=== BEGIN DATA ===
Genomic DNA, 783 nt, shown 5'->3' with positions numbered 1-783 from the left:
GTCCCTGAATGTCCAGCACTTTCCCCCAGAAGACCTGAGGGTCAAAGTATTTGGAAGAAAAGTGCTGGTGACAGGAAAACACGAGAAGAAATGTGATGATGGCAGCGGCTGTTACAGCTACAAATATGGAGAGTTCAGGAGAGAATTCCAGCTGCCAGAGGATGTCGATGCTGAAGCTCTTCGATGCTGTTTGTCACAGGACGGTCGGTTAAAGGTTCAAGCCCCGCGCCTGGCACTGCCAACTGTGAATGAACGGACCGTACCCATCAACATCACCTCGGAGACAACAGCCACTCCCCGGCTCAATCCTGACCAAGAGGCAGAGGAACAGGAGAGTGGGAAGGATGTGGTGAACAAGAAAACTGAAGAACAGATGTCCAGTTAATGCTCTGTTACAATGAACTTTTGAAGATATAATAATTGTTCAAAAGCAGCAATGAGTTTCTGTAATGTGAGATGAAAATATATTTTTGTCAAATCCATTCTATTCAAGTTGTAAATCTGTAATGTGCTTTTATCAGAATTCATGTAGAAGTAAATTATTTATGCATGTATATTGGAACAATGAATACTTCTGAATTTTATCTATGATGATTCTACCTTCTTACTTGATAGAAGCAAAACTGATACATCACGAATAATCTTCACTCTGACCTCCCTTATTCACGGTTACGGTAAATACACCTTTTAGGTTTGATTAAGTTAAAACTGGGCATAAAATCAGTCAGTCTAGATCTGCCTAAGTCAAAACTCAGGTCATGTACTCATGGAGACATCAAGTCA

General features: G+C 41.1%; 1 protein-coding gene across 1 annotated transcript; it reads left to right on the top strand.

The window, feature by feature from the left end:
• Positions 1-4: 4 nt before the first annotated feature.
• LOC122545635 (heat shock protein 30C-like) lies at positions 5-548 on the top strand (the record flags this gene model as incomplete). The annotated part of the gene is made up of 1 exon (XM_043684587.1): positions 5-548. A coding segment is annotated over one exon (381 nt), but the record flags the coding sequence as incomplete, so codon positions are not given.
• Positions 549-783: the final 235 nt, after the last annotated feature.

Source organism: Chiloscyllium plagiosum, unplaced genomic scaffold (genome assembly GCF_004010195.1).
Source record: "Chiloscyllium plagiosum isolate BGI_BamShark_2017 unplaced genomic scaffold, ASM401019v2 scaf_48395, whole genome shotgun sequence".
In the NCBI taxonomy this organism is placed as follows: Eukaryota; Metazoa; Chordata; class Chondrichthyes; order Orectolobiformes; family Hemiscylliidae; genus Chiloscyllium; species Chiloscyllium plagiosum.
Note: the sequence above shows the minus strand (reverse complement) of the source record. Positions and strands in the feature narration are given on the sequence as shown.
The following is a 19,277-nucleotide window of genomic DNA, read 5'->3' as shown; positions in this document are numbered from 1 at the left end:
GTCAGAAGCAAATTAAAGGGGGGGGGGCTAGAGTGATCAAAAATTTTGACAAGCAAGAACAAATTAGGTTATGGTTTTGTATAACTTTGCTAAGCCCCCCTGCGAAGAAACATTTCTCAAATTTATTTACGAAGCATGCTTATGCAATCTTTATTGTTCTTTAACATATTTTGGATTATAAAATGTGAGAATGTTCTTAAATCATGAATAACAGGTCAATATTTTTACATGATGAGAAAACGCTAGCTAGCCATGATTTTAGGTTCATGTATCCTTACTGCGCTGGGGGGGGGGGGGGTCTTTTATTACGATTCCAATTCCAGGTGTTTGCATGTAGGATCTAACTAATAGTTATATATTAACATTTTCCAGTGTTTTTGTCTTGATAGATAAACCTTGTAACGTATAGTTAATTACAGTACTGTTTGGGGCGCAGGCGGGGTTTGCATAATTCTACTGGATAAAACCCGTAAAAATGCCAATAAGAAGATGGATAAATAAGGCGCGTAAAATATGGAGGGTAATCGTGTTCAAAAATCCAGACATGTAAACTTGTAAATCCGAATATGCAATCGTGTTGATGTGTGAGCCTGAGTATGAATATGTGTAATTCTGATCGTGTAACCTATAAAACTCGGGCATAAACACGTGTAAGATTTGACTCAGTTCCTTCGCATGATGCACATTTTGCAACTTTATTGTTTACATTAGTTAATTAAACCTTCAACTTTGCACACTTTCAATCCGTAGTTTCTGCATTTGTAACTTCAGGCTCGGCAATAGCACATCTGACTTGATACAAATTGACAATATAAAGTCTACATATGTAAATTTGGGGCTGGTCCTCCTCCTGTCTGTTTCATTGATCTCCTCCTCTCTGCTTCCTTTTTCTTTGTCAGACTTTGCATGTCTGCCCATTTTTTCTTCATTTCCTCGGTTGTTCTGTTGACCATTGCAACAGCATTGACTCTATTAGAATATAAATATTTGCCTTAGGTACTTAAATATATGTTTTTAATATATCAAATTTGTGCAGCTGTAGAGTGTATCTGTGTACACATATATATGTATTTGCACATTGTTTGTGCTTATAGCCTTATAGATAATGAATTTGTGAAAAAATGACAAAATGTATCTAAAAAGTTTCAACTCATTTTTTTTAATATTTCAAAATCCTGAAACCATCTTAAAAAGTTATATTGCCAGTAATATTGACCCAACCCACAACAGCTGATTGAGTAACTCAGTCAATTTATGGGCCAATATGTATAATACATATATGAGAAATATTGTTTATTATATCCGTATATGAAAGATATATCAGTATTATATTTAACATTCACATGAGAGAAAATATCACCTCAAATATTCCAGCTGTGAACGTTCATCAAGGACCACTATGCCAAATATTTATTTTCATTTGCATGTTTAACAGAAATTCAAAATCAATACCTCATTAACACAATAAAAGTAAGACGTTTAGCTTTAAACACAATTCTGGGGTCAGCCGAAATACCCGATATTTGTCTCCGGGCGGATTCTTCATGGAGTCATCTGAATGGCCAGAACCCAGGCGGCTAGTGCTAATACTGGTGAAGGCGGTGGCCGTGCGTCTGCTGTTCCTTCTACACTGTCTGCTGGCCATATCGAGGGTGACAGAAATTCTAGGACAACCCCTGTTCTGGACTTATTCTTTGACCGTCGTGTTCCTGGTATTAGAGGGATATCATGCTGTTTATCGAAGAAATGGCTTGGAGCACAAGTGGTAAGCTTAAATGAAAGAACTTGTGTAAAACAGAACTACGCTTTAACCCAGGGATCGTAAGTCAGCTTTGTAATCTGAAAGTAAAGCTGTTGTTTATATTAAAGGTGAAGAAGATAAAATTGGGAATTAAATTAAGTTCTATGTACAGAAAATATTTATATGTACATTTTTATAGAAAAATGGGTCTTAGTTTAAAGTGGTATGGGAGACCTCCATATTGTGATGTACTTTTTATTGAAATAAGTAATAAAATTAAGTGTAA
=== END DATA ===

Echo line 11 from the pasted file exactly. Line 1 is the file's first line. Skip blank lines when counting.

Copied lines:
Note: the sequence above shows the minus strand (reverse complement) of the source record. Positions and strands in the feature narration are given on the sequence as shown.